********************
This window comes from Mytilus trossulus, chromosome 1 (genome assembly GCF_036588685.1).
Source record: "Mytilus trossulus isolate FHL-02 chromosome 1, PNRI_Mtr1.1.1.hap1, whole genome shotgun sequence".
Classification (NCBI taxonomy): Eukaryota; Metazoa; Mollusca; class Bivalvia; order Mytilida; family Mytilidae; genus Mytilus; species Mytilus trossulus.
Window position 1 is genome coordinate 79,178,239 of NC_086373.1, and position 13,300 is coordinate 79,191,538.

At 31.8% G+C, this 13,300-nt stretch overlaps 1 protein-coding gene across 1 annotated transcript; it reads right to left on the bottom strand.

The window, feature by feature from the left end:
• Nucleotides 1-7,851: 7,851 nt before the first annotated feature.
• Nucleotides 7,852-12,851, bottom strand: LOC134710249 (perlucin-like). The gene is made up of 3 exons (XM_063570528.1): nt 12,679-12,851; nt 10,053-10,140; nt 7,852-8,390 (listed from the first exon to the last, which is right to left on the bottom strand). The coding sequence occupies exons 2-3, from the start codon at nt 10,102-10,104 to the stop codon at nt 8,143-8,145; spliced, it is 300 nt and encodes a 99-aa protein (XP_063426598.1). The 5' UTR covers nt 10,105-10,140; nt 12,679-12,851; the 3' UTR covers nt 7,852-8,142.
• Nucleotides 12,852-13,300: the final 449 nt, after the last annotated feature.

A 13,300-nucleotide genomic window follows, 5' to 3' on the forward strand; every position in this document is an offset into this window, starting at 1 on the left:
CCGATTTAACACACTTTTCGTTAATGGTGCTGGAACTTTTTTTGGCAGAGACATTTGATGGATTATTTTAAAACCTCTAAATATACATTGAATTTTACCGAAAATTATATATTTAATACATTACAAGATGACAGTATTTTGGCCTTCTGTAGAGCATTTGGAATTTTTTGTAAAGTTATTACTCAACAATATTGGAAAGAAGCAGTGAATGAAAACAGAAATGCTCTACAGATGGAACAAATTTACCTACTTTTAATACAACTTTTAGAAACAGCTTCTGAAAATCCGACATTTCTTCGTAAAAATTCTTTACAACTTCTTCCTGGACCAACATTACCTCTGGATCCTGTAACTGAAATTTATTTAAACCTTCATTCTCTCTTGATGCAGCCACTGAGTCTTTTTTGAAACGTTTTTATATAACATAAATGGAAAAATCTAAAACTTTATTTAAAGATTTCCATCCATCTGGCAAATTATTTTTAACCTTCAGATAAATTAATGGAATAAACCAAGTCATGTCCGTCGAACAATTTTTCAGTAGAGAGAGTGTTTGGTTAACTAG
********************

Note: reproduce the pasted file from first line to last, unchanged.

This window comes from Mytilus trossulus, chromosome 1 (genome assembly GCF_036588685.1).
Source record: "Mytilus trossulus isolate FHL-02 chromosome 1, PNRI_Mtr1.1.1.hap1, whole genome shotgun sequence".
Classification (NCBI taxonomy): Eukaryota; Metazoa; Mollusca; class Bivalvia; order Mytilida; family Mytilidae; genus Mytilus; species Mytilus trossulus.
Window position 1 is genome coordinate 79,178,239 of NC_086373.1, and position 13,300 is coordinate 79,191,538.

At 31.8% G+C, this 13,300-nt stretch overlaps 1 protein-coding gene across 1 annotated transcript; it reads right to left on the bottom strand.

The window, feature by feature from the left end:
• Nucleotides 1-7,851: 7,851 nt before the first annotated feature.
• Nucleotides 7,852-12,851, bottom strand: LOC134710249 (perlucin-like). The gene is made up of 3 exons (XM_063570528.1): nt 12,679-12,851; nt 10,053-10,140; nt 7,852-8,390 (listed from the first exon to the last, which is right to left on the bottom strand). The coding sequence occupies exons 2-3, from the start codon at nt 10,102-10,104 to the stop codon at nt 8,143-8,145; spliced, it is 300 nt and encodes a 99-aa protein (XP_063426598.1). The 5' UTR covers nt 10,105-10,140; nt 12,679-12,851; the 3' UTR covers nt 7,852-8,142.
• Nucleotides 12,852-13,300: the final 449 nt, after the last annotated feature.

A 13,300-nucleotide genomic window follows, 5' to 3' on the forward strand; every position in this document is an offset into this window, starting at 1 on the left:
CCGATTTAACACACTTTTCGTTAATGGTGCTGGAACTTTTTTTGGCAGAGACATTTGATGGATTATTTTAAAACCTCTAAATATACATTGAATTTTACCGAAAATTATATATTTAATACATTACAAGATGACAGTATTTTGGCCTTCTGTAGAGCATTTGGAATTTTTTGTAAAGTTATTACTCAACAATATTGGAAAGAAGCAGTGAATGAAAACAGAAATGCTCTACAGATGGAACAAATTTACCTACTTTTAATACAACTTTTAGAAACAGCTTCTGAAAATCCGACATTTCTTCGTAAAAATTCTTTACAACTTCTTCCTGGACCAACATTACCTCTGGATCCTGTAACTGAAATTTATTTAAACCTTCATTCTCTCTTGATGCAGCCACTGAGTCTTTTTTGAAACGTTTTTATATAACATAAATGGAAAAATCTAAAACTTTATTTAAAGATTTCCATCCATCTGGCAAATTATTTTTAACCTTCAGATAAATTAATGGAATAAACCAAGTCATGTCCGTCGAACAATTTTTCAGTAGAGAGAGTGTTTGGTTAACTAG